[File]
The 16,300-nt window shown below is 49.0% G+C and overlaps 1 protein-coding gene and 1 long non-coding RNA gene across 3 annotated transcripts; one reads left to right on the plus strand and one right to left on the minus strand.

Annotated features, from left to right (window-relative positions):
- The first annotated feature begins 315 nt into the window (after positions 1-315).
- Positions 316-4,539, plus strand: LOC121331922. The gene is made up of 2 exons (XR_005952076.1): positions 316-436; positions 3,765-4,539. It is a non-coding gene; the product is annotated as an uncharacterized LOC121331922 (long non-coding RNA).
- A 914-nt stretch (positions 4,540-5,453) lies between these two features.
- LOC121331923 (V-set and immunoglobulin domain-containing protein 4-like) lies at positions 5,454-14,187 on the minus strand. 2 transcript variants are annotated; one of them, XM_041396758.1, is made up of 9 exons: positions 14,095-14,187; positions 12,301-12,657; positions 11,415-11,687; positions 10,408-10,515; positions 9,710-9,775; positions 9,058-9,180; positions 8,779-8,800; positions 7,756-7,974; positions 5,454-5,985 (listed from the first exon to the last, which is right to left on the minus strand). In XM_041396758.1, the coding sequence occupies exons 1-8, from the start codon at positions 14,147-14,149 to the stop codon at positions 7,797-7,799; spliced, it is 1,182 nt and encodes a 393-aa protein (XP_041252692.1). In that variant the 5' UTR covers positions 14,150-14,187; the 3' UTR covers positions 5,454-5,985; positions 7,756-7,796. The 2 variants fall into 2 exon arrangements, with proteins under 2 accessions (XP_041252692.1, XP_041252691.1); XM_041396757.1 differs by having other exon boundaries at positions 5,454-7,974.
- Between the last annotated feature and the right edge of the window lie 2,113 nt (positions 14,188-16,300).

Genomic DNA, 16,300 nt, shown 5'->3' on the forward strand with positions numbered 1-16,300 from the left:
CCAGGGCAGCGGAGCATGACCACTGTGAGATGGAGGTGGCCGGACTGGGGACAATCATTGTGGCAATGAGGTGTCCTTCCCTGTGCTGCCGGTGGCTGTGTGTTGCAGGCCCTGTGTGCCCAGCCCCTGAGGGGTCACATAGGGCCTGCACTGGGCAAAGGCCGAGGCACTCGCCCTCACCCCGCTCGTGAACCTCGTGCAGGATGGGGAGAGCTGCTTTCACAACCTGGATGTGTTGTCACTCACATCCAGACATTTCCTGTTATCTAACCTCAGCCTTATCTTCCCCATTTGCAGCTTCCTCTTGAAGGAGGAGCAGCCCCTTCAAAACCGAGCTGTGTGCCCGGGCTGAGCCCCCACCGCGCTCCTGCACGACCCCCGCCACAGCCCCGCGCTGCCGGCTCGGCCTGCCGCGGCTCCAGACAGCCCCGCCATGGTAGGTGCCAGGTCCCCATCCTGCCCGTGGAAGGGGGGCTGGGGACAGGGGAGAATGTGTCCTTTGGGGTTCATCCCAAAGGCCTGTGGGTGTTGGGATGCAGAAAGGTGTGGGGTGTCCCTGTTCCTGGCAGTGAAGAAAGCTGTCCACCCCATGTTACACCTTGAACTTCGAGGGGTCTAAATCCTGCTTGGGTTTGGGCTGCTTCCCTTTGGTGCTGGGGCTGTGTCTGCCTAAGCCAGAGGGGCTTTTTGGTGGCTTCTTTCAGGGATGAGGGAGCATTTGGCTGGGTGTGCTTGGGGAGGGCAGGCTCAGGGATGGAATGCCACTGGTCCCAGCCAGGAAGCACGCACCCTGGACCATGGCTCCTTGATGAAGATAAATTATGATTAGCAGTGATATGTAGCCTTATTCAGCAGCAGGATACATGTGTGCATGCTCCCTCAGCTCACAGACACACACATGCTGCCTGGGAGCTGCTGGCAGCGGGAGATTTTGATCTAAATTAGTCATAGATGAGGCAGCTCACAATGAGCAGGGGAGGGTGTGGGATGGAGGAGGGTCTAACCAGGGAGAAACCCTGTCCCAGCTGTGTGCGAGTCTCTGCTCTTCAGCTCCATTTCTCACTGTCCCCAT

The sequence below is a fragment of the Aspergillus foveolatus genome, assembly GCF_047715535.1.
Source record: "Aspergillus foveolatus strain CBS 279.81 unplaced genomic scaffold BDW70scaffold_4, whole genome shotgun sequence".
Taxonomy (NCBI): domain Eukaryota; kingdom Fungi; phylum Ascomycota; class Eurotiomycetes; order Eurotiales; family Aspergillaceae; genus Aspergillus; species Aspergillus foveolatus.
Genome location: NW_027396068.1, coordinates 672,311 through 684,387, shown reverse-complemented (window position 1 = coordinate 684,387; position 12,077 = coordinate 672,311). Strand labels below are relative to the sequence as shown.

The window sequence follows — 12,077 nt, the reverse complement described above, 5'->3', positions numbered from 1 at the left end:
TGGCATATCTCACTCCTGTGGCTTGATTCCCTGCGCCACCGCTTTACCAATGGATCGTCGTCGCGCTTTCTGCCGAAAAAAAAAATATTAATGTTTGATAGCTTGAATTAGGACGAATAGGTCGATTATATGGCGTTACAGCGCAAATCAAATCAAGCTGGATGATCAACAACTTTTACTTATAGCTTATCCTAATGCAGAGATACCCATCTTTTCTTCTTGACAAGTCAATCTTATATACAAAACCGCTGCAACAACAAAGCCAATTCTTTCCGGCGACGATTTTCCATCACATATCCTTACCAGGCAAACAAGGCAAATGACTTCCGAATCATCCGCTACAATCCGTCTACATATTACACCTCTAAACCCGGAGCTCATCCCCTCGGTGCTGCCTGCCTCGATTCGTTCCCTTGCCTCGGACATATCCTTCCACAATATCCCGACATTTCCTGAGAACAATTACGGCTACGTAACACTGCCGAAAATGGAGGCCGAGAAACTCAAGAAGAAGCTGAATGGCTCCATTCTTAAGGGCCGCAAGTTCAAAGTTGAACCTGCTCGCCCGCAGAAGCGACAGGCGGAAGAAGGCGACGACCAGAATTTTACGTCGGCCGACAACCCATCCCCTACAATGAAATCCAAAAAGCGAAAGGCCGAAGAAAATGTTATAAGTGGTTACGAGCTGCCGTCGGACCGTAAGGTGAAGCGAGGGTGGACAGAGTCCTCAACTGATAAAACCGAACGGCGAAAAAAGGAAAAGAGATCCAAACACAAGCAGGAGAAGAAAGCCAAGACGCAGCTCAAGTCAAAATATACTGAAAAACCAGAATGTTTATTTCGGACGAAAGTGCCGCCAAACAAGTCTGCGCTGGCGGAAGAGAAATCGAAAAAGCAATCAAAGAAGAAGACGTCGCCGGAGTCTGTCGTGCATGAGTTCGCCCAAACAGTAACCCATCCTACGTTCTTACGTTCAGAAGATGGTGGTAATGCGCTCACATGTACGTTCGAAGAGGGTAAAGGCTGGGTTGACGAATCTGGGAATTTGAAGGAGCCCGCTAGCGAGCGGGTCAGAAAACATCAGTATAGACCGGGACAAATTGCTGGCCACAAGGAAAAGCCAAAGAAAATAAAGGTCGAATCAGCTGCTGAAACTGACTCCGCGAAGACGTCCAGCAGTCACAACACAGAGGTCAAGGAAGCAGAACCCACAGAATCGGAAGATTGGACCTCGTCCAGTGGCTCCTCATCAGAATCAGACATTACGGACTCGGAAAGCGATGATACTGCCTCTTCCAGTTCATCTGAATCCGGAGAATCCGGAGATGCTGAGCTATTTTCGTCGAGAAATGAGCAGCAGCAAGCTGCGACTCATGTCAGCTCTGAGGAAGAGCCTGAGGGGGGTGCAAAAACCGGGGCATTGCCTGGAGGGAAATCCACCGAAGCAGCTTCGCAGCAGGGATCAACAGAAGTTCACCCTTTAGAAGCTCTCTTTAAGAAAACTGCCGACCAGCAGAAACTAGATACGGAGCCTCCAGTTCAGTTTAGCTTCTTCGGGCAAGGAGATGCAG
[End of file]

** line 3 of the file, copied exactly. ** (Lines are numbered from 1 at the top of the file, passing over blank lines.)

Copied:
- The first annotated feature begins 315 nt into the window (after positions 1-315).